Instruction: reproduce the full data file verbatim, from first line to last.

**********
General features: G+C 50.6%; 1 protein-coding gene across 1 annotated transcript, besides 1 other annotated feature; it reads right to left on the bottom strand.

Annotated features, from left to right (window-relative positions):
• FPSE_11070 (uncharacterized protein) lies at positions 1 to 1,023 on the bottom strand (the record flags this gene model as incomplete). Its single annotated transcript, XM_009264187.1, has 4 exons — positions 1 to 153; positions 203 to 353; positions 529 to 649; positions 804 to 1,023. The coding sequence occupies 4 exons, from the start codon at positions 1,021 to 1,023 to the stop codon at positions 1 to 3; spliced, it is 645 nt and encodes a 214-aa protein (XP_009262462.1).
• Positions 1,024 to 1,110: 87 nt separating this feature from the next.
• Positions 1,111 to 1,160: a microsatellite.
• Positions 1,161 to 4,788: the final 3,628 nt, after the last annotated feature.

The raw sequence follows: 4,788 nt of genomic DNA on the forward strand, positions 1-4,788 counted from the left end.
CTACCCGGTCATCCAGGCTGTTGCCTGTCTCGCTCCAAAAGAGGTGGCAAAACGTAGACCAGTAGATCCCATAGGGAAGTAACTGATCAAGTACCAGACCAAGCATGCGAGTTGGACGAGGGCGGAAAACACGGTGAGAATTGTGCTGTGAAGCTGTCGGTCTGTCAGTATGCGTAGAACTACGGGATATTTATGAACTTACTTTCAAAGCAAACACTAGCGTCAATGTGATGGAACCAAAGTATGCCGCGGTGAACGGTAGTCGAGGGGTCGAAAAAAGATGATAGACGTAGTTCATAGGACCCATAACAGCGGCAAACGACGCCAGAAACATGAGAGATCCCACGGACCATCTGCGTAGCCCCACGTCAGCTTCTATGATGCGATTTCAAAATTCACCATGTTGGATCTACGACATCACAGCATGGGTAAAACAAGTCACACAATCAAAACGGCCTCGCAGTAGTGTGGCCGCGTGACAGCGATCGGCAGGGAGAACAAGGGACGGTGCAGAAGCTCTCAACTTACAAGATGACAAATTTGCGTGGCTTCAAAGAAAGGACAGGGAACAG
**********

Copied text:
General features: G+C 50.6%; 1 protein-coding gene across 1 annotated transcript, besides 1 other annotated feature; it reads right to left on the bottom strand.

Annotated features, from left to right (window-relative positions):
• FPSE_11070 (uncharacterized protein) lies at positions 1 to 1,023 on the bottom strand (the record flags this gene model as incomplete). Its single annotated transcript, XM_009264187.1, has 4 exons — positions 1 to 153; positions 203 to 353; positions 529 to 649; positions 804 to 1,023. The coding sequence occupies 4 exons, from the start codon at positions 1,021 to 1,023 to the stop codon at positions 1 to 3; spliced, it is 645 nt and encodes a 214-aa protein (XP_009262462.1).
• Positions 1,024 to 1,110: 87 nt separating this feature from the next.
• Positions 1,111 to 1,160: a microsatellite.
• Positions 1,161 to 4,788: the final 3,628 nt, after the last annotated feature.

The raw sequence follows: 4,788 nt of genomic DNA on the forward strand, positions 1-4,788 counted from the left end.
CTACCCGGTCATCCAGGCTGTTGCCTGTCTCGCTCCAAAAGAGGTGGCAAAACGTAGACCAGTAGATCCCATAGGGAAGTAACTGATCAAGTACCAGACCAAGCATGCGAGTTGGACGAGGGCGGAAAACACGGTGAGAATTGTGCTGTGAAGCTGTCGGTCTGTCAGTATGCGTAGAACTACGGGATATTTATGAACTTACTTTCAAAGCAAACACTAGCGTCAATGTGATGGAACCAAAGTATGCCGCGGTGAACGGTAGTCGAGGGGTCGAAAAAAGATGATAGACGTAGTTCATAGGACCCATAACAGCGGCAAACGACGCCAGAAACATGAGAGATCCCACGGACCATCTGCGTAGCCCCACGTCAGCTTCTATGATGCGATTTCAAAATTCACCATGTTGGATCTACGACATCACAGCATGGGTAAAACAAGTCACACAATCAAAACGGCCTCGCAGTAGTGTGGCCGCGTGACAGCGATCGGCAGGGAGAACAAGGGACGGTGCAGAAGCTCTCAACTTACAAGATGACAAATTTGCGTGGCTTCAAAGAAAGGACAGGGAACAG